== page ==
If you use Google Chrome, the browser will support the selection of different tinnitus tones. Pick the tone that best matches your tinnitus tone’s character, and then proceed to the regular frequency matching process. A visual representation is below:
Okay. So you can select different types of tinnitus tones. Unfortunately, mine sounds different than the ones listed. What should I do?
The reason we can’t add more tinnitus tones (like atypical tones that sound like “sparking electricity” or “whooshing”) is because these sounds are too “broad” on the frequency spectrum to fit “within” the confines of the notch (which is necessary in principle for the therapy to work). If you click here, you can listen to other atypical tinnitus sounds. However, some of these have very broad frequency distributions and are effectively un-notchable from a therapeutic point of view. What if I have multiple tinnitus tones? If you have multiple tinnitus tones, you can match them as needed. However, our therapy was only designed to treat one tinnitus tone at a time. Thus, we cannot claim that multiple tones are treatable based on the evidence we have. If you want, it’s possible to make a track with multiple notches. Let’s say you have two tinnitus tones t1 and t2 at two different frequencies, f1 and f2. To create a Notched Sound Therapy file with multiple notches:
- Notch White Noise at the first frequency, f1.
- Download the MP3 format file of “White Noise – Notched at f1.”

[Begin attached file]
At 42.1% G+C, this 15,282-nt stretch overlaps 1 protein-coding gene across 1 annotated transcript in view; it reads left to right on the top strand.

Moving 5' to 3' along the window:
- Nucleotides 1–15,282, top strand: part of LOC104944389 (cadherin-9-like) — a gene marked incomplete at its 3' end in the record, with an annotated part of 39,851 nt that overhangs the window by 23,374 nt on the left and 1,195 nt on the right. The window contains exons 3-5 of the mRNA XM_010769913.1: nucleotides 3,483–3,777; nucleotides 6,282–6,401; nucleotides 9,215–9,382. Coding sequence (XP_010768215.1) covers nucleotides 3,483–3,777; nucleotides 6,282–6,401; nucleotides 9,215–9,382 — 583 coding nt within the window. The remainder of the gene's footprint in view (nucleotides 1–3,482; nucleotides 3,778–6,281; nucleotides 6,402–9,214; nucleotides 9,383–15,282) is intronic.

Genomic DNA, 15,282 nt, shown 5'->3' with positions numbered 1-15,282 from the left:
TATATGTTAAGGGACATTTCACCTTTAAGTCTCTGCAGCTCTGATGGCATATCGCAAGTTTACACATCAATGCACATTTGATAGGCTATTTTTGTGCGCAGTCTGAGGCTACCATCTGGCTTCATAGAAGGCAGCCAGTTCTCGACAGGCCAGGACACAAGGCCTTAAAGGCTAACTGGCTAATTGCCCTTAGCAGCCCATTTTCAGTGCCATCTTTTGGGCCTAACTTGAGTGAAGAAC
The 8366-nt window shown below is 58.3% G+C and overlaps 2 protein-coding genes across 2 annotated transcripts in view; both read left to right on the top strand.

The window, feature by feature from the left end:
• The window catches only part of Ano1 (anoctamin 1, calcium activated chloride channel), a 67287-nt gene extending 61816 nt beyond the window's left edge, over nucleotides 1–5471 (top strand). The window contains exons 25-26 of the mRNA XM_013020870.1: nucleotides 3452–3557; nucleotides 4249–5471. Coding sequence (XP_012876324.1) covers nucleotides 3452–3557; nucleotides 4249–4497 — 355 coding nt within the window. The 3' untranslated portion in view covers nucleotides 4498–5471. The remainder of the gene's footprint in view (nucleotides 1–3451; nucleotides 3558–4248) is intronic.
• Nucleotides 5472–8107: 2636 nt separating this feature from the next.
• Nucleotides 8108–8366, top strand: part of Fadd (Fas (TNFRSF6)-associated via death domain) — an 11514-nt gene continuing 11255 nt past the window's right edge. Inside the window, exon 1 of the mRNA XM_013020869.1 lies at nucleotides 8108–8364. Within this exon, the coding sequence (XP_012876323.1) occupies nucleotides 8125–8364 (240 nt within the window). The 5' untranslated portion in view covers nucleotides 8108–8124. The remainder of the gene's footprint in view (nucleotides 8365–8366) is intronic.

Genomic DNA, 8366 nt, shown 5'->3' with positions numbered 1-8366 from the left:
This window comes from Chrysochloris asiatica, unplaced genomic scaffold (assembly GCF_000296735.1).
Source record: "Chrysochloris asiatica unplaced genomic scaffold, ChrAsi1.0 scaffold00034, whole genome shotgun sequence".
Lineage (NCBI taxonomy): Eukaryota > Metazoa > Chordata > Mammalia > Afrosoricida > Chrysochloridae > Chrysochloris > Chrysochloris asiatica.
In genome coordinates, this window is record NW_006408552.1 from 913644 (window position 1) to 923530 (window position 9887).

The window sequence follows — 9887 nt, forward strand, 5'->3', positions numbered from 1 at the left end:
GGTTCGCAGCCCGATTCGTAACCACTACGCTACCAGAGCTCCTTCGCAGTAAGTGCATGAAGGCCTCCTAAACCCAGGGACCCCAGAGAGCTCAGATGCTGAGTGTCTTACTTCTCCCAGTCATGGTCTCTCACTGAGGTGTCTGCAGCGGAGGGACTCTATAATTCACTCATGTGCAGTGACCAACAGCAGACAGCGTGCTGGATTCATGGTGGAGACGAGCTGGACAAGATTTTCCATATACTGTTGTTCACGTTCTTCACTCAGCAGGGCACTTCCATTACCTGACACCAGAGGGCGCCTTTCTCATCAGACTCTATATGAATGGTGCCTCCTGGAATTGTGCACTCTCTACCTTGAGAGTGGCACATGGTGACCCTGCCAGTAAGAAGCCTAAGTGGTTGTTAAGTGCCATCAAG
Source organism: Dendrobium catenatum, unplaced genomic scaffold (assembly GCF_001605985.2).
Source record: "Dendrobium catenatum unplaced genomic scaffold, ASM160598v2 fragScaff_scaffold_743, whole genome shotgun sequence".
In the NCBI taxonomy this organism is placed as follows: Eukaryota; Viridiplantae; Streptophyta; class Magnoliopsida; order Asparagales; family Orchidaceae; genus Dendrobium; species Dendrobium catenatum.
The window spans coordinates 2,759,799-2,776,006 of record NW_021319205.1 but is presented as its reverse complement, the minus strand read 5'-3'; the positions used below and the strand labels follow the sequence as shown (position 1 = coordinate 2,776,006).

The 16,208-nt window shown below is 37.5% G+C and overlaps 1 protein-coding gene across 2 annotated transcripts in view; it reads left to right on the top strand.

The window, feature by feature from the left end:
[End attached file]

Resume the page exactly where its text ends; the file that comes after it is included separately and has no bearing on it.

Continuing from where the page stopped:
- Upload the file from step (2) as a “song.”
- Notch the song at f2 to create a second notch at f2. Now the file is notched at f1 and f2.
- Repeat as necessary for additional tinnitus frequencies f3, f4, etc…
I would counsel against doing this for tones that are too close together. If you have two tones very close in frequency, they may fall under the same notch width, so you wouldn’t want to do two notches there.
I want someone to help me. How can I have this done?
AudioNotch’s on-line tuner is based on data that suggests that on-line pitch matching provides comparable results to audiology clinic based pitched matching. However, some people want an audiologist to walk them through the process. In order to do this, contact your local audiologists and ask them if they perform tinnitus pitch matching. They will charge a fee for this. They typically follow simple binary search algorithms that are comparable in efficacy to our manual on-line tuner. We do not have a list of partnering audiologists available at this time, but you don’t need this service performed by one of our partners – as long as they have a staff member trained in this and with the right equipment, anyone can do this. For example, clinics offering Neuromonics employ this technique to determine the tinnitus frequency of their clients. As such, you may be able to acquire this service as a “one-off” purchase. It’s also a good idea to get an audiogram to make sure you don’t have greater than moderate hearing loss, which precludes our therapy from working. Once you have the frequency matched by the audiologist, you can manually enter it into our program, as below:
Tinnitus tuning is difficult, but with the right knowledge and approach, you can get it done. Good luck!